Why the US is afraid of the confiscation of the frozen assets of the Central Bank of Russia

The administration of US President Joe Biden opposed the confiscation of the frozen assets of the Central Bank of Russia. Discussions on this topic, regarding joining European efforts to confiscate and redirect funds to the needs of Ukraine, are beginning to fade in the States. According to the New York Times, America's major resistance stems from the extraordinary legal and reputational losses that the US could face in pursuing the gamble. However, in fact, Washington's fears have a different basis.

Of course, the fear of losing the status of a reliable investment partner and thereby undermining the global position of the dollar as the main and reserve currency is also taken into account by US financiers, but the more serious reason for the reluctance to help Europe realize the threat against Moscow is that the White House does not want to spend huge amounts to Ukraine. Simply put, Washington is not averse to using confiscation, but only to its advantage.

In Europe, by the way, this hint of the owner from across the ocean was well understood and also began to show restraint on this issue. Active appeals are heard only from openly Russophobic countries, such as Poland. The recommendations of the US leadership are understandable: part of the frozen assets is deposited not only in American banks, but also in Switzerland. Therefore, the entire tidbit of the big pie is still under the jurisdiction of allies in the EU.

The fact that the head of the European Commission Ursula von der Leyen allowed the possible confiscation of the assets of the Central Bank of Russia frozen in European banks in favor of Kyiv, but subject to the end of hostilities and the beginning of large-scale reforms in Ukraine, also speaks about the reversal to “moderation” of Brussels. Only then can the question be answered positively. Although a little earlier, the opinion of the EU members was not divided and was unconditional.

It can be assumed that the image of a kind and fair hegemon is now very necessary for the United States as a reserve for the future. Now the main thing for Washington is to push through the first part of the confiscation decision, but without the condition of transferring it to Ukraine. The Biden administration hopes that a positive image will eventually make it possible to receive the coveted $200 billion frozen in the EU (in the US, up to 100 billion of Central Bank assets fell under sanctions) in the form of European investments. In this form, it is possible to ensure at least the formal legality of the expropriation of someone else's property, as well as to obtain what is de jure now inaccessible and under foreign jurisdiction.
  • Photos used: twitter.com/WhiteHouse
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  1. zzdimk Online zzdimk
    zzdimk 1 June 2022 09: 17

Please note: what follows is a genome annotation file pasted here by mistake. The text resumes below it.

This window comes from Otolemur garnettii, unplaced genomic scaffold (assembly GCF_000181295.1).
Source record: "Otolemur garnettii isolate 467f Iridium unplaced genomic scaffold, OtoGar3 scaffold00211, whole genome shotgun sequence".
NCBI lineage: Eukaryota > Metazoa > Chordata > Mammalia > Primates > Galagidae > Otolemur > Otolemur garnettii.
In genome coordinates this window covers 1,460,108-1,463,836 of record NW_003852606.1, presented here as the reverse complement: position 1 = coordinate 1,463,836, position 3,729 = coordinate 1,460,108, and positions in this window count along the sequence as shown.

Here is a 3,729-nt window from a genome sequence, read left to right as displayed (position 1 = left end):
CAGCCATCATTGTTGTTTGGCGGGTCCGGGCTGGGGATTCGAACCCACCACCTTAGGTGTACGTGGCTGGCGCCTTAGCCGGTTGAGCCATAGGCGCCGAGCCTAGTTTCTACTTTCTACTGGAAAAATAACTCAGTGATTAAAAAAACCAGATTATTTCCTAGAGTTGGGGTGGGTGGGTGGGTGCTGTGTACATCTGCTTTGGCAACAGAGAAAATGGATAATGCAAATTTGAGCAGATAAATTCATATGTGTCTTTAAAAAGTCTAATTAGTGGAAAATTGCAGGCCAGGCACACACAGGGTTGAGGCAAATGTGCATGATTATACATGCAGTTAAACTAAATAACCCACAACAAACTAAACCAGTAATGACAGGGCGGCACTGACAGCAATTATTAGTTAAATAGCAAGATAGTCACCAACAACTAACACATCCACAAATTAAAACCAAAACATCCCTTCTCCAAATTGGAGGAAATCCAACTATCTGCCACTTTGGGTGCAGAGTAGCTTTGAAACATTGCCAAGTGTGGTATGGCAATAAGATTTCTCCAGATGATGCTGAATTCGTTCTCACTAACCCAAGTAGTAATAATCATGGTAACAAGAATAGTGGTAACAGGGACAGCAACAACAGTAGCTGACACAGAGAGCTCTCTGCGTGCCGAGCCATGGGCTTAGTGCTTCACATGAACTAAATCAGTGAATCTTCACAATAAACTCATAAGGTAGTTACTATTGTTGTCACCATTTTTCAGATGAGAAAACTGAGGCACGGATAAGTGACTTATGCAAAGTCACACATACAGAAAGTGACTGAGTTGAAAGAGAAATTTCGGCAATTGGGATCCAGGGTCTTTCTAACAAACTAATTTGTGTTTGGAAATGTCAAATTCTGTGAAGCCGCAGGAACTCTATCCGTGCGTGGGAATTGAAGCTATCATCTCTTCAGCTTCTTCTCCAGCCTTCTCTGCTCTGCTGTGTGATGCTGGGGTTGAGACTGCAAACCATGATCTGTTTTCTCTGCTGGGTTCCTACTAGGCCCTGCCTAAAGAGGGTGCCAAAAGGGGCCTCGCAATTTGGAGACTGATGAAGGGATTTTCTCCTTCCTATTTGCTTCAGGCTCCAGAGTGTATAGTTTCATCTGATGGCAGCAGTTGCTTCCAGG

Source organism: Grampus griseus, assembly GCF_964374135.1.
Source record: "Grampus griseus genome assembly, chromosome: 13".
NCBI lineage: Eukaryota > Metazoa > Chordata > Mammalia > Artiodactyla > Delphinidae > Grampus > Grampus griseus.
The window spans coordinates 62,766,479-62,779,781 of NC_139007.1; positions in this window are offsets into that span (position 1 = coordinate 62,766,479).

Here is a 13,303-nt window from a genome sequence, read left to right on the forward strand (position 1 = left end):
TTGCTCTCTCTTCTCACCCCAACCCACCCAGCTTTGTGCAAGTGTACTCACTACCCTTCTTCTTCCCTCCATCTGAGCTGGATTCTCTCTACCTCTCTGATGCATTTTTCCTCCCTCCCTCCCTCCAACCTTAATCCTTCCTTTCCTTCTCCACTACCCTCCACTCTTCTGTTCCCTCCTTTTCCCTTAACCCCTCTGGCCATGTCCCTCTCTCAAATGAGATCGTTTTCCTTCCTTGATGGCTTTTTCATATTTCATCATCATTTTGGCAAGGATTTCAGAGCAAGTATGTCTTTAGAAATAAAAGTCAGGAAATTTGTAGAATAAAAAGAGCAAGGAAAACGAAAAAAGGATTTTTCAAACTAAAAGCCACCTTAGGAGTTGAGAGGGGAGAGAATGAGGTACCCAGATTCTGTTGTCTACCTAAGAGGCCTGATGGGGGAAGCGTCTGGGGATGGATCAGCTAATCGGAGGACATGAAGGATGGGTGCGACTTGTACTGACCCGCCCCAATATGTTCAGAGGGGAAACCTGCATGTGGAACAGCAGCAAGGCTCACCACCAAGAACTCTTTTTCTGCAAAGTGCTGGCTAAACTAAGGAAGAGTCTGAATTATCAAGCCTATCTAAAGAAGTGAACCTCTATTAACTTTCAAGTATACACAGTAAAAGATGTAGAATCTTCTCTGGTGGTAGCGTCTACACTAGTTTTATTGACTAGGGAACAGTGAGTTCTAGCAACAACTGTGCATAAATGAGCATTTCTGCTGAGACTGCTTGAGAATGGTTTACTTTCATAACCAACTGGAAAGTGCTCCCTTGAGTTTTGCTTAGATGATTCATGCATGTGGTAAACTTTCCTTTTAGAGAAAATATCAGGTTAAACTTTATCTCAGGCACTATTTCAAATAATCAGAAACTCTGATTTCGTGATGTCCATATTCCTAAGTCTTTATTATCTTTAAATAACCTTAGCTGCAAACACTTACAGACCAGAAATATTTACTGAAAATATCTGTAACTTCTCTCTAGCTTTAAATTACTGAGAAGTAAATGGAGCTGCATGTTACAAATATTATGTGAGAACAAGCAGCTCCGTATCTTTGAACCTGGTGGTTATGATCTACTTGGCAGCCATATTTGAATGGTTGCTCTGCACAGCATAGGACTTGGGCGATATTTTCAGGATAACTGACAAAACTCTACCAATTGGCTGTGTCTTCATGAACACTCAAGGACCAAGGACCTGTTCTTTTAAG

The manic syndrome gradually turned into juvenile schizophrenia. What will happen next?
  2. Sergey Latyshev Offline Sergey Latyshev
    Sergey Latyshev (Serge) 1 June 2022 09: 41
    so it happens.
    The pendulum has swung, frozen and can roll back....

    Some sensible lawyers would have raised a hurricane there for a meager slice long ago, if not for the greed of the Central Bank ...
  3. Jacques sekavar Offline Jacques sekavar
    Jacques sekavar (Jacques Sekavar) 1 June 2022 18: 07
    It is one thing to steal and quite another to confiscate - different legal consequences, and work is underway on these legal justifications.
    The United States and the EU may theoretically face legal and reputational losses, but in practice they have not encountered when seizing the gold reserves of Libya, Afghanistan, Iran, and no image and other losses are visible in the case of the Russian Federation.
    Work is underway to improve the arsenal of economic weapons in case of future political and economic wars - the legitimate seizure of other people's property and, perhaps, by the end of the year it will be created and even tested in practice, perhaps even in China.
    The United States would not be the United States if it did not make money on everything, and especially in the war. Therefore, with a high degree of probability, they will not only appropriate the gold reserves stolen from the Central Bank of the Russian Federation, but they will also earn money on this, and how they are thinking about it. Perhaps with the help of collateral, loans, shares, etc. It is clear that what was stolen from the Russian Federation will never be returned, and in the Russian Federation for the loss of gold reserves on an especially large scale, neither the Investigative Committee nor the Prosecutor General's Office will bring anyone to account, and even more so they will not be sent in shackles to shock construction projects of capitalism.